Sperm cells, or spermatozoa (Figure 40.2), are produced continuously throughout life from puberty onwards under the influence of the hormones testosterone and follicle-stimulating hormone (FSH). The anterior pituitary gland secretes FSH. Sperm cells originate from primordial cells that appear in the embryo early in gestation but are not functional until puberty. Before puberty the testes produce stem cells called spermatogonia. These cells multiply by mitotic division. At puberty, under the influence of FSH, spermatogonia undergo both mitotic and meiotic cell division, which results in sperm production. A mature sperm consists of a head, mid-piece and tail. The head contains the nucleus, with its genetic material (DNA). The mid-piece contains mitochondria to provide energy for the rapid tail movements. The tail propels the sperm with a lashing movement through the female reproductive tract.


Many male reproductive disorders are developmental or age related. Abnormalities of the genitourinary system may be present at birth. Congenital or structural defects of the genitourinary tract can cause physical and psychological effects for a child. Both urinary and reproductive function can be compromised. Early corrective surgical treatment is necessary to minimise the possibility of these effects occurring. Nursing interventions aim to provide support for the child and family before and after surgery. The nurse can assist the child and family by educating them about procedures and allowing them time and opportunity to express any fears or concerns. Fact sheets that explain the condition without overuse of medical jargon can be given to parents to reinforce information given by the health care team.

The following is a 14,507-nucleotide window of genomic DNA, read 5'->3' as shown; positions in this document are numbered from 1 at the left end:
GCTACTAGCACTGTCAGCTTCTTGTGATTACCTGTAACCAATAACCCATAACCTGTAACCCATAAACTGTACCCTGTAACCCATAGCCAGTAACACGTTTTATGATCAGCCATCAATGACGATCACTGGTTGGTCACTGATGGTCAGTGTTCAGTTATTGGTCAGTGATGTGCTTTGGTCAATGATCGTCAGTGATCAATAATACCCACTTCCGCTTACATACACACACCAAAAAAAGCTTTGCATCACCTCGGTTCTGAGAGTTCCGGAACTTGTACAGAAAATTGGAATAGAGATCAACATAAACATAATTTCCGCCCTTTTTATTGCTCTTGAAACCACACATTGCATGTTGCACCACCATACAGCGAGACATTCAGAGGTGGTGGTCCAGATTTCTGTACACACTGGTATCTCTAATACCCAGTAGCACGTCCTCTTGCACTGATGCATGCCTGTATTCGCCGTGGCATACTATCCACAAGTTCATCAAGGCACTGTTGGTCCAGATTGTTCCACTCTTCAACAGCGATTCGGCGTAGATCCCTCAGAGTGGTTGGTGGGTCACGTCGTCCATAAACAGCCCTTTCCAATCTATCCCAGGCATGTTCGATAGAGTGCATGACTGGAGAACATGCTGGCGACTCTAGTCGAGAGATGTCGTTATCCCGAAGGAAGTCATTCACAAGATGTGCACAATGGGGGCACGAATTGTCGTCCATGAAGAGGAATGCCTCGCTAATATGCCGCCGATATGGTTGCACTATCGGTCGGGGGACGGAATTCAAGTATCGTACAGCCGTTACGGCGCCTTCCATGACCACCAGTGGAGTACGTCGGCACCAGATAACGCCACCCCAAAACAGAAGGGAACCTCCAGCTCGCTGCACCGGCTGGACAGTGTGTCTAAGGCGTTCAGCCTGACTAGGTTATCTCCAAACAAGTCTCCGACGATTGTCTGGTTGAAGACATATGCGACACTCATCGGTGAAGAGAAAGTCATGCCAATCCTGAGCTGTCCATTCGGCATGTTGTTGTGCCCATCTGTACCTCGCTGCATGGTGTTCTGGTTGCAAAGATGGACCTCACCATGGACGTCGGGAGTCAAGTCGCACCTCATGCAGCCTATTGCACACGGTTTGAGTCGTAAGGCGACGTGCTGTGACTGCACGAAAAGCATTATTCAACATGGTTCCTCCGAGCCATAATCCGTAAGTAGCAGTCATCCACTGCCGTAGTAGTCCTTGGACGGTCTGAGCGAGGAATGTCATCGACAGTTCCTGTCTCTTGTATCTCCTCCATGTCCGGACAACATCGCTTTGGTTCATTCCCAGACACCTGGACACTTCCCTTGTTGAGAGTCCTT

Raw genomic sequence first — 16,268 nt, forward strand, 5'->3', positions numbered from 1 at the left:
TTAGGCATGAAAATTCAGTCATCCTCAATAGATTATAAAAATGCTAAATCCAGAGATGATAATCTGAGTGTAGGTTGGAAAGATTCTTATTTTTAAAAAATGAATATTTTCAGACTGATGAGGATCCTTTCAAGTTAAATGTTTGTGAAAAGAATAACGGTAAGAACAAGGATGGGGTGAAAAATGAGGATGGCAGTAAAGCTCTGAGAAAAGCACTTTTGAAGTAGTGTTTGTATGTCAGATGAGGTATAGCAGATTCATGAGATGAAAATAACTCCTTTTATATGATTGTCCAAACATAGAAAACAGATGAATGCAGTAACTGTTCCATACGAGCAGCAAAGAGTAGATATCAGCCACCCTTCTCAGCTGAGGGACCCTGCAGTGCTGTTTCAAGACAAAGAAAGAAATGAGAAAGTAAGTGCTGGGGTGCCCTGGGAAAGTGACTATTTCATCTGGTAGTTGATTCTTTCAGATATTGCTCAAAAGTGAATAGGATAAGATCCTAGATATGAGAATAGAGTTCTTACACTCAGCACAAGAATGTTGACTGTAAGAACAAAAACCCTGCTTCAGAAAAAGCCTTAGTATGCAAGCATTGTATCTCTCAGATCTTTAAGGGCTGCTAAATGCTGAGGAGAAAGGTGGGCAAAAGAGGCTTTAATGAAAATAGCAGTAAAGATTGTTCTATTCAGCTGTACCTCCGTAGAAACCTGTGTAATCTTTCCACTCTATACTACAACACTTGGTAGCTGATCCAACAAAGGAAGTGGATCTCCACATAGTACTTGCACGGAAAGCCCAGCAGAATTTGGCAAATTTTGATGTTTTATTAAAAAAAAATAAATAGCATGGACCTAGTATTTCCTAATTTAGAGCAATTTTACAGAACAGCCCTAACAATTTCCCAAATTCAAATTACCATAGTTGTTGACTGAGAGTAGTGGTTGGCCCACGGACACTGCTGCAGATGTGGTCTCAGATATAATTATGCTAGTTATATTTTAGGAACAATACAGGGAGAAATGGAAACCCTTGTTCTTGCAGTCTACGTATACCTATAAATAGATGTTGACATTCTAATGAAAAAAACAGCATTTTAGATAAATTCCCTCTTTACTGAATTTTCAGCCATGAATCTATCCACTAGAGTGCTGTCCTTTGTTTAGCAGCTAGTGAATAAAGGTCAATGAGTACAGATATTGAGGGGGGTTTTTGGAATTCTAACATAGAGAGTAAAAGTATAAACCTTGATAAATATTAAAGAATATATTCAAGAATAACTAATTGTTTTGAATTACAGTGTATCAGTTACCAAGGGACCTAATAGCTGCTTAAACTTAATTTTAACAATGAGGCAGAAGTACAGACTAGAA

Disorders of the male reproductive system are referred to as genitourinary disorders because of the shared anatomical structures of the urinary and reproductive systems. Common problems, which vary according to the type and severity of the disorder, include alterations in:


Cancer of the testes generally affects males between the ages of 15 and 40. Most cancers are of germ-cell origin. The aetiology of testicular cancer is unknown and therefore precludes preventive strategies being implemented. Hypotheses include early puberty, exposure to environmental oestrogens, occupational exposure and smoking. Known risk factors include a history of cryptorchidism, genitourinary abnormalities, a history of mumps orchitis, white race, high socioeconomic status and family history. Early diagnosis and improved treatment modalities have given a cure rate of over 90%. However, 50% are only diagnosed in the advanced stage, when the cure rate is about 70%. An early stage indicator is the presence of a smooth painless lump in the scrotum. Later metastatic symptoms include general abdominal and inguinal aching. Other metastatic symptoms include bowel or urinary obstruction and abdominal pain.

Diagnostic evaluation is based on physical examination, blood serum markers and scrotal ultrasound. Elevated levels of alpha-fetoprotein (AFP) and human chorionic gonadotrophin (hCG) are present in testicular cancer. Ultrasonography differentiates between a solid and a cystic lesion. Tests to detect potential metastases include chest X-ray and computerised tomography (CT) scans of the chest, abdomen and pelvis.

Management of the client depends on the type and stage of the disease. Chemotherapy is used to treat primary and metastatic tumours. Surgical intervention generally involves a unilateral orchidectomy to remove the testis, tunica and spermatic cord, and retroperitoneal lymph node dissection. Radiotherapy to lymph node pathways is often used after surgery.

Testicular cancer affects young, mostly well men during prime reproductive years. Some treatments can lead to infertility. Sensitivity to the individual’s loss and fears about sexuality and mortality are key components of nursing management. The nurse can discuss possible sperm banking and reassure the client that surgery does not diminish virility. The client may be referred to support services outside the hospital and should be educated in testicular self-examination. It is recommended that he carry out periodic examinations, as there is an increased risk of a second tumour occurring.


The prostate gland frequently becomes enlarged as a man ages. The three most common prostate problems are prostatitis, benign prostatic hyperplasia and prostate cancer.

Benign prostatic hyperplasia